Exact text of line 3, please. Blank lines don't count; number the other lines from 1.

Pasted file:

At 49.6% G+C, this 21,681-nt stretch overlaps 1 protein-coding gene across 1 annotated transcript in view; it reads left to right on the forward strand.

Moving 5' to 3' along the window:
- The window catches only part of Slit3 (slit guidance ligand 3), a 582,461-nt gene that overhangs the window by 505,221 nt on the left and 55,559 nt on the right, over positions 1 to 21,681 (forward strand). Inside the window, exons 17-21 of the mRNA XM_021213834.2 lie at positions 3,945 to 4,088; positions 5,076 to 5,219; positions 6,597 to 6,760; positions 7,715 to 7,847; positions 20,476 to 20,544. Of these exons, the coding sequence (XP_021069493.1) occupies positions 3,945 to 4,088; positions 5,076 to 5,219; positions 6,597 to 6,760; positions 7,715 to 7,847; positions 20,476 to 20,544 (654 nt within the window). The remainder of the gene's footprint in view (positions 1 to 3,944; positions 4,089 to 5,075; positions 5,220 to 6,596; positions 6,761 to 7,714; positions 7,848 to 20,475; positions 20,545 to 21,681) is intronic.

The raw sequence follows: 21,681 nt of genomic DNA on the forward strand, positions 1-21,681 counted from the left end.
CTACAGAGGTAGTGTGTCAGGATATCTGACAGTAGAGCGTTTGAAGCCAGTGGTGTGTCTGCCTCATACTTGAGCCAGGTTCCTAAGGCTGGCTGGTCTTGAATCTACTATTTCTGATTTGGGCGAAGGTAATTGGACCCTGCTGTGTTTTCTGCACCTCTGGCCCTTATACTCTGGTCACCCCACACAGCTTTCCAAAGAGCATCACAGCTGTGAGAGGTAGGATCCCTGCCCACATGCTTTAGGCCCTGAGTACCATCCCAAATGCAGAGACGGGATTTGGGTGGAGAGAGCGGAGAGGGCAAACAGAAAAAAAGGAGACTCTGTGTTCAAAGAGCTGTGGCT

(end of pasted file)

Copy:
- The window catches only part of Slit3 (slit guidance ligand 3), a 582,461-nt gene that overhangs the window by 505,221 nt on the left and 55,559 nt on the right, over positions 1 to 21,681 (forward strand). Inside the window, exons 17-21 of the mRNA XM_021213834.2 lie at positions 3,945 to 4,088; positions 5,076 to 5,219; positions 6,597 to 6,760; positions 7,715 to 7,847; positions 20,476 to 20,544. Of these exons, the coding sequence (XP_021069493.1) occupies positions 3,945 to 4,088; positions 5,076 to 5,219; positions 6,597 to 6,760; positions 7,715 to 7,847; positions 20,476 to 20,544 (654 nt within the window). The remainder of the gene's footprint in view (positions 1 to 3,944; positions 4,089 to 5,075; positions 5,220 to 6,596; positions 6,761 to 7,714; positions 7,848 to 20,475; positions 20,545 to 21,681) is intronic.